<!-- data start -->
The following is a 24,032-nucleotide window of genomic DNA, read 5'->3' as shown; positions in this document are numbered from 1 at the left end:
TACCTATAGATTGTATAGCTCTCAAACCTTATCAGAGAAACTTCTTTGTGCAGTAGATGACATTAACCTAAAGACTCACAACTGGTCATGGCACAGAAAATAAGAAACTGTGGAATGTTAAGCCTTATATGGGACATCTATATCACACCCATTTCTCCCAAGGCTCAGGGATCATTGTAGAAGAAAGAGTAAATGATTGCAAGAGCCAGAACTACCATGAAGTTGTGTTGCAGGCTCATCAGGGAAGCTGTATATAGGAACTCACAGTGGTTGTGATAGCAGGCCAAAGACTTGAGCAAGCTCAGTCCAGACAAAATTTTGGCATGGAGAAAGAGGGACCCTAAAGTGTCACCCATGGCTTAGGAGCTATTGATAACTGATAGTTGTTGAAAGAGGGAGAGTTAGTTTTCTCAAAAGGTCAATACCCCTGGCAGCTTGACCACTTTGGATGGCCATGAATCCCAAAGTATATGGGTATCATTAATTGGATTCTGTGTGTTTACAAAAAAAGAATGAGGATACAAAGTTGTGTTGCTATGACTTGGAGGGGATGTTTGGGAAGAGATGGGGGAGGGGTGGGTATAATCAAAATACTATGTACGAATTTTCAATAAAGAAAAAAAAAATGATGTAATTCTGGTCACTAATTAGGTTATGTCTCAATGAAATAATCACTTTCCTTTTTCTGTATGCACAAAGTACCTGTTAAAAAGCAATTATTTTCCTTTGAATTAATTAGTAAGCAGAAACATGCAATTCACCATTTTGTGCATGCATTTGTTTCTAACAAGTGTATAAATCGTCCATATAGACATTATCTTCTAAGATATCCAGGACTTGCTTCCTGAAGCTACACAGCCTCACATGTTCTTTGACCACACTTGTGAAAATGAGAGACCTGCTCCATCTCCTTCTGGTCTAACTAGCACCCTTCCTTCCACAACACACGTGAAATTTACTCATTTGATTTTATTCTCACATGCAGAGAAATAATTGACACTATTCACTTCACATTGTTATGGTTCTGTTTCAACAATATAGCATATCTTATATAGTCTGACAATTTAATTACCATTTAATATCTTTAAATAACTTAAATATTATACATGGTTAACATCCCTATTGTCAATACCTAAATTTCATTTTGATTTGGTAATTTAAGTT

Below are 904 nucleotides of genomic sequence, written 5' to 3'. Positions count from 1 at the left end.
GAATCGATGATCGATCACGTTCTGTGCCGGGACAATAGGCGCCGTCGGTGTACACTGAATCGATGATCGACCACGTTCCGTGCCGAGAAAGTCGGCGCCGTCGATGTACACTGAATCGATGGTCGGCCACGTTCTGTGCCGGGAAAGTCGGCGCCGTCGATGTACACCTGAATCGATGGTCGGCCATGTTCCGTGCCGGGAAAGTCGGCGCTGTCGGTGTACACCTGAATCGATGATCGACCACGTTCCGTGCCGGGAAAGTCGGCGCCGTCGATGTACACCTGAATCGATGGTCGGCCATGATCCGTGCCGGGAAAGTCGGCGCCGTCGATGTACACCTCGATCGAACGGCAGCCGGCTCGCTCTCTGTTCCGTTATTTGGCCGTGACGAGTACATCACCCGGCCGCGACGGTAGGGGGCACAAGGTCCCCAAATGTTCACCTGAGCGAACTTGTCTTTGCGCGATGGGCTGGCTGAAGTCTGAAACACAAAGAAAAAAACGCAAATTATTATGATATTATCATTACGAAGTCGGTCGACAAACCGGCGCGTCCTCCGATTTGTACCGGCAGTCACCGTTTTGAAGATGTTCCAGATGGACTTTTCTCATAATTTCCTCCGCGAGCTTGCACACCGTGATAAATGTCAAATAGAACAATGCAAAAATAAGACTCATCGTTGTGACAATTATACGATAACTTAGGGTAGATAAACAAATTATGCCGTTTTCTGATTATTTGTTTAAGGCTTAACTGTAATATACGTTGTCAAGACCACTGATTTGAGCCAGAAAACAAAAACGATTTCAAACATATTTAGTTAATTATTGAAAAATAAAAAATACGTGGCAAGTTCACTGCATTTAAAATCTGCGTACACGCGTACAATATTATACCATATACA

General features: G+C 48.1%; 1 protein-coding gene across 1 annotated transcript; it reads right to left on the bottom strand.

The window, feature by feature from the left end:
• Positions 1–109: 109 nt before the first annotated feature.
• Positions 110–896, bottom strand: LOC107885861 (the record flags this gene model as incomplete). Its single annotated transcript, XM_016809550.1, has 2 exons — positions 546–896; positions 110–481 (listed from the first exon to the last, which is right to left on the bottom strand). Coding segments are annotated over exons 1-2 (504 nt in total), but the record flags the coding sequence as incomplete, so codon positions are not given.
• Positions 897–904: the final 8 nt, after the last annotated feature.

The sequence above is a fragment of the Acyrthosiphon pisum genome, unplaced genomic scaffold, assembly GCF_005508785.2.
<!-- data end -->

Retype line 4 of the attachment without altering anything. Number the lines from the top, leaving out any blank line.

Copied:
GAATCGATGATCGATCACGTTCTGTGCCGGGACAATAGGCGCCGTCGGTGTACACTGAATCGATGATCGACCACGTTCCGTGCCGAGAAAGTCGGCGCCGTCGATGTACACTGAATCGATGGTCGGCCACGTTCTGTGCCGGGAAAGTCGGCGCCGTCGATGTACACCTGAATCGATGGTCGGCCATGTTCCGTGCCGGGAAAGTCGGCGCTGTCGGTGTACACCTGAATCGATGATCGACCACGTTCCGTGCCGGGAAAGTCGGCGCCGTCGATGTACACCTGAATCGATGGTCGGCCATGATCCGTGCCGGGAAAGTCGGCGCCGTCGATGTACACCTCGATCGAACGGCAGCCGGCTCGCTCTCTGTTCCGTTATTTGGCCGTGACGAGTACATCACCCGGCCGCGACGGTAGGGGGCACAAGGTCCCCAAATGTTCACCTGAGCGAACTTGTCTTTGCGCGATGGGCTGGCTGAAGTCTGAAACACAAAGAAAAAAACGCAAATTATTATGATATTATCATTACGAAGTCGGTCGACAAACCGGCGCGTCCTCCGATTTGTACCGGCAGTCACCGTTTTGAAGATGTTCCAGATGGACTTTTCTCATAATTTCCTCCGCGAGCTTGCACACCGTGATAAATGTCAAATAGAACAATGCAAAAATAAGACTCATCGTTGTGACAATTATACGATAACTTAGGGTAGATAAACAAATTATGCCGTTTTCTGATTATTTGTTTAAGGCTTAACTGTAATATACGTTGTCAAGACCACTGATTTGAGCCAGAAAACAAAAACGATTTCAAACATATTTAGTTAATTATTGAAAAATAAAAAATACGTGGCAAGTTCACTGCATTTAAAATCTGCGTACACGCGTACAATATTATACCATATACA